An Open Letter To TV Showrunners: Stop Killing Our Women

Spoilers for Arrow, Sleepy Hollow, The Americans, Empire, and Vikings, and past episodes of half a dozen other shows.

Dear writers/executives/showrunners,

Seven women died on television last week.

Four were women of color. At least two were lesbians. Let’s add this to the six other women, mostly non-white and LGBTQ, who were also killed since the start of this year.

  • Laurel Lance (Katie Cassidy, Arrow), one of the world’s most famous superheroines, overcame depression and addiction, killed to prove a point to her father.
  • Camilla Marks and Mimi Whiteman (Naomi Campbell and Marisa Tomei, Empire), a married couple murder-suicide.
  • Nina Sergeevna (Annet Mahendru, The Americans), a former spy executed by her Soviet captors.
  • Yidu and Kwenthrith (Dianne Doan and Amy Bailey, Vikings), an enslaved member of Chinese royalty drowned by the male lead, and a pregnant rape survivor murdered by another woman on a man’s orders.
  • Abbie Mills (Nicole Beharie, Sleepy Hollow), sacrificed her life and soul to save the male protagonist.
  • Nora Hildegard and Mary Louise (Scarlett Byrne and Teressa Liane, The Vampire Diaries), an interracial lesbian relationship, through joint suicide.
  • Commander Lexa (Alycia Debnam-Carey, The 100), shot with a bullet meant for her female lover.
  • Rose Solano (Bridget Regan, Jane the Virgin), half of the show’s primary lesbian relationship.
  • Natalie Vasquez (Anabelle Acosta, Quantico), the first main character to die, killed by a bomb.
  • Denise Cloyd (Merritt Wever, The Walking Dead), shot through the eye after she decided to face her fears and love another woman.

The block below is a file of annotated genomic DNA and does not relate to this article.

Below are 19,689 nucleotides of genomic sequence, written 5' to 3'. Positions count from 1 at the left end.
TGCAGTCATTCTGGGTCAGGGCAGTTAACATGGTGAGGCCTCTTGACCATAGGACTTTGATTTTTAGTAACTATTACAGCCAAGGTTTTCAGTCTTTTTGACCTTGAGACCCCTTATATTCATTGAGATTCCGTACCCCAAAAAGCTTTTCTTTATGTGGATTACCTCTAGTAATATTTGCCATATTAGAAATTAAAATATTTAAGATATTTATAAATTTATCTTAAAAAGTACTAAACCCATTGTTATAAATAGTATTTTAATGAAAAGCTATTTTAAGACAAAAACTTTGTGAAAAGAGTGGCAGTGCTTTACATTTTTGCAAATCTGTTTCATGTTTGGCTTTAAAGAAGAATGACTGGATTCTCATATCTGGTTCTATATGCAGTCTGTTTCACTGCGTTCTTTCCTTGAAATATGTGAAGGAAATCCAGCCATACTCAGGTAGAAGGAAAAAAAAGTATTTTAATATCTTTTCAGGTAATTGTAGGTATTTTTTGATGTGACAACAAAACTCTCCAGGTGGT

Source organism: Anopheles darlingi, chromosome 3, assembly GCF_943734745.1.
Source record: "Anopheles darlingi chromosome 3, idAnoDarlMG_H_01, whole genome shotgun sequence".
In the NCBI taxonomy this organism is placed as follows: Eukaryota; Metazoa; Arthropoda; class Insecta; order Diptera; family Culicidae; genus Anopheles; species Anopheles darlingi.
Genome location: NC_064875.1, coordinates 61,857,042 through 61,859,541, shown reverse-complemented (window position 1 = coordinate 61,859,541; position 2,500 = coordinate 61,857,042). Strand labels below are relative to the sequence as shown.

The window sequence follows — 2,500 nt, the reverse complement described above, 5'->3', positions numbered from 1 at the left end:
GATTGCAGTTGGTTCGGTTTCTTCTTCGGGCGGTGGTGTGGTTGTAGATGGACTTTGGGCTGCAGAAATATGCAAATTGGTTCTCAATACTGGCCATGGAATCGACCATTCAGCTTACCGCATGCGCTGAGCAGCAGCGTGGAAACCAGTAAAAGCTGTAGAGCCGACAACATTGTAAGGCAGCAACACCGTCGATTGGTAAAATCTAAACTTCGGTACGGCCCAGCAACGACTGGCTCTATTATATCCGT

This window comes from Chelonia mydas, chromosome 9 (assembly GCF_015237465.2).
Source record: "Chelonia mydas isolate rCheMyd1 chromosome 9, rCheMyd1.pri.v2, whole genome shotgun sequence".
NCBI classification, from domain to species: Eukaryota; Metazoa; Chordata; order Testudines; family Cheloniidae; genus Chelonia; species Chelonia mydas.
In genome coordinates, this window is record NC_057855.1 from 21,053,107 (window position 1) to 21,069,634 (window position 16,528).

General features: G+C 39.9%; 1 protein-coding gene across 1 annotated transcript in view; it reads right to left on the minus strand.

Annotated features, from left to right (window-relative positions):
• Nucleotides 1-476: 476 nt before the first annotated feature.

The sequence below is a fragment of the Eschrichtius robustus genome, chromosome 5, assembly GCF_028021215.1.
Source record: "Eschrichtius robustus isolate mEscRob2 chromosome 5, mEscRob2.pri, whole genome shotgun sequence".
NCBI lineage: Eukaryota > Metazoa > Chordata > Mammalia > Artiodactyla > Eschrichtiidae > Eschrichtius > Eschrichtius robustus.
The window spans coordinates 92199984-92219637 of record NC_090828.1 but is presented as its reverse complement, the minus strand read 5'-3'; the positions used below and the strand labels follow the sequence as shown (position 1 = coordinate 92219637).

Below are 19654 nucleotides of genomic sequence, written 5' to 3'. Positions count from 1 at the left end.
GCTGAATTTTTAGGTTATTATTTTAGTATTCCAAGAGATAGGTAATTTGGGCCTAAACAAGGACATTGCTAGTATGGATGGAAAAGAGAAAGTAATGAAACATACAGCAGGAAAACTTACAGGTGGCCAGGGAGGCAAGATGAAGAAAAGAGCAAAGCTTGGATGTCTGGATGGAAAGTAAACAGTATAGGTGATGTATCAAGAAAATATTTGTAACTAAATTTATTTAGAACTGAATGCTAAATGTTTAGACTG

Look, I understand the narrative reasons for death. By no means is the decision to kill a character automatically a misstep. It might resolve their arc, affect the direction of the show in a necessary, meaningful way, or simply be an inevitable outcome given the series’ trajectory. Game of Thrones, much as I despise the show for other reasons, serves as an obvious example wherein each ill fate made sense within the context of both the characters’ individual story and the wider narrative at hand. Hell, even Han Solo in The Force Awakens serves a purpose, enhances the conflict, and finishes his decades-long development.

The problem is twofold: death’s become so overused in recent memory, such an easy way to throw in a cheap “shock value” surprise rather than taking the time to further logical development, complex characters, and story growth. And within recent weeks these unnecessary, lazy, often brutal deaths, have all been inflicted upon minorities.

This isn’t new. There’s the Bury Your Gays trope, the seemingly inescapable Women in Refrigerators cliche, and the undeniable fact that people of color don’t have anywhere near as many leading roles as white men, and are constantly killed, tortured, or marginalized in the roles they do have. Even in their own promotional photos. And it keeps happening.

Whatever your narrative intentions were, whether or not you believe the truth that minorities are woefully underrepresented in media and frequently the ones to suffer brutal disservice, you can’t deny the pandemic of women who have died on television recently. It’s the facts. You can’t.